This study, which is in compliance with the ethical principles formulated in the declaration of Helsinki, was approved by our local Ethics Committee, and all patients, except those who had died before initiation of the study, granted their informed, written consent to participate in the Registry.
Patient Selection, Clinical Definitions, and Study End Points
Of the 1014 patients included in the Registry, only those who underwent genetic analysis at the time of the baseline cardiac investigations entered the final analysis (n=855 patients). Because CTG expansion is unstable and tends to increase during life, we studied the association between CTG expansion size and (1) the patient baseline characteristic, including the prevalence of cardiac manifestations of the disease and the findings of ECG and echocardiography, and (2) the lifetime occurrence of total death, sudden death, conduction system disease requiring the implantation of a permanent pacemaker, and supraventricular arrhythmias.
Conduction defect was defined as first-degree atrioventricular (AV) block, left or right bundle branch block, and left anterior or left posterior fascicular block on the surface ECG.15 According to the guidelines issued by the American Society of Echocardiography, the left ventricular (LV) dysfunction, measured by the Simpson’s biplane method, was considered abnormal when the LV ejection fraction was <55%.16
We classified sustained ventricular tachyarrhythmias as ventricular tachycardia or fibrillation based on the analysis of the cardiac rhythm during cardiopulmonary reanimation, or stored in the pacemaker memories, or both. A sustained ventricular tachyarrhythmias stored in the pacemaker memory was classified as ventricular tachycardia when the ventricular rhythm was regular and as a ventricular fibrillation when the rhythm was irregular and the rate >200 bpm.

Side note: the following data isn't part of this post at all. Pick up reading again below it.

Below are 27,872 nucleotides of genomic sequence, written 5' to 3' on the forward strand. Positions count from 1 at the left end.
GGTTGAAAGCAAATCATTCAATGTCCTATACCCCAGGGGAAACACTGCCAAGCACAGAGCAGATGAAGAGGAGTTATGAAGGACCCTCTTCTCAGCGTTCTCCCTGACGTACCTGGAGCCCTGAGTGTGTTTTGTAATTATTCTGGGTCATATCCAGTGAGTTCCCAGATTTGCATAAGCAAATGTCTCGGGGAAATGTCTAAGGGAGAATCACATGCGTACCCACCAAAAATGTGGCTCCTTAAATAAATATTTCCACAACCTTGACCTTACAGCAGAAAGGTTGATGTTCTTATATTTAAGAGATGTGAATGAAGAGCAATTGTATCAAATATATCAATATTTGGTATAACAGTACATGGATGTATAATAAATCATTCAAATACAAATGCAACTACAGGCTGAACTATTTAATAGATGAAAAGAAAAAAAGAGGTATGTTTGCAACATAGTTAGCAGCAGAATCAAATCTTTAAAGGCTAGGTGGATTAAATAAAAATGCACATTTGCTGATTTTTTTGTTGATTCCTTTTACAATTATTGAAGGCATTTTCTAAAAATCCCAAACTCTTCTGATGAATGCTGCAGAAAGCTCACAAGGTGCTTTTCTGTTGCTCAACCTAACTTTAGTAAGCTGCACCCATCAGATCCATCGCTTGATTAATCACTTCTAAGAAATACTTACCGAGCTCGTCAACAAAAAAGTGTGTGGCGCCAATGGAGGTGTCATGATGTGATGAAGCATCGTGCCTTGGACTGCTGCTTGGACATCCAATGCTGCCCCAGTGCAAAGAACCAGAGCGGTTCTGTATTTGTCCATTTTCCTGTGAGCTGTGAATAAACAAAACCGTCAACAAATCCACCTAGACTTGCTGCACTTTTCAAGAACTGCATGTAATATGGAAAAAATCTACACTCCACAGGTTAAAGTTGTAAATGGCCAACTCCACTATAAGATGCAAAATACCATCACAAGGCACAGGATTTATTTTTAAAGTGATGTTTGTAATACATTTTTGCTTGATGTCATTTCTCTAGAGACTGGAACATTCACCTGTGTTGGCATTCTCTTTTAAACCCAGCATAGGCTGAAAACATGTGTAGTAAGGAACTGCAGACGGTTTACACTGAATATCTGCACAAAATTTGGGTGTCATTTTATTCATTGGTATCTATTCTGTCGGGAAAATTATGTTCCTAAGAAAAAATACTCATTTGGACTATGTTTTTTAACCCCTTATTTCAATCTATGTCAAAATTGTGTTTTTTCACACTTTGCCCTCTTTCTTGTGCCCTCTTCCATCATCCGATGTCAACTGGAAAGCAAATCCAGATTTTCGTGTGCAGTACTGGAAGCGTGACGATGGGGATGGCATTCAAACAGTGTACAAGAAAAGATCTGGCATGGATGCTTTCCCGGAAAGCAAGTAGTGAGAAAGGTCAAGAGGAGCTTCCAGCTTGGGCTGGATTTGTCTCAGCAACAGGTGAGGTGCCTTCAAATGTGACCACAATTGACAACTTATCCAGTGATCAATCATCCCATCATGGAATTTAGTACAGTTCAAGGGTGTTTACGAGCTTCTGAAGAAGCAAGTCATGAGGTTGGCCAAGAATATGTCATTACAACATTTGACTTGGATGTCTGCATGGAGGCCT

Death was classified as sudden if it occurred unexpectedly (1) within 1 hour of onset of cardiac manifestations, in absence of prior hemodynamic deterioration, (2) during sleep, or (3) within 24 hours after the patient was last seen alive and apparently stable clinically.17 Indications for permanent pacing included third-degree AV block, type II second-degree AV block, sinus node dysfunction, and infrahissian conduction defects with a HV interval >70 ms. HV interval is measured on the His bundle electrogram from beginning of the His deflection to the earliest identified ventricular activity on the surface ECG. Supraventricular arrhythmia was defined as a sustained atrial tachycardia with a duration of >30 second recorded on an ECG, a 24-hour ambulatory ECG, or in the memories of cardiac devices. Premature ventricular complexes were defined as >15 premature ventricular events per hour recorded on a 24-hour ambulatory ECG.18
The size of CTG repeat expansion was analyzed by Southern blot analysis. DNA was extracted from peripheral blood samples as previously reported. Ten microgram of DNA was digested using 2 restriction enzymes (EcoRI and BamHI) following the manufacturer’s conditions and electrophoresed on agarose gel (0.8%) for 24 hours at 50 V. The gel was depurinated, denatured, and neutralized, and the DNA fragments were transferred to a positive nitrocellulose membrane (Roche). Filter was hybridized to the (a-32P)-dCTP-labeled cDNA25 probe at 65°C for 18 hours. Before autoradiography, the filter was washed to a final stringency of 0.1×saline–sodium citrate, 0.1% sodium dodecyl sulfate at 65°C for 10 to 30 minutes. Since 2014, filters were probed with cDNA25 labeled using the nonradioactive PCR DIG probe synthesis kit (Roche). Probe hybridization and detection was made following the manufacturer’s conditions (DIG Easy Hyb, Anti-Digoxigenin AB, CDP Star; Roche).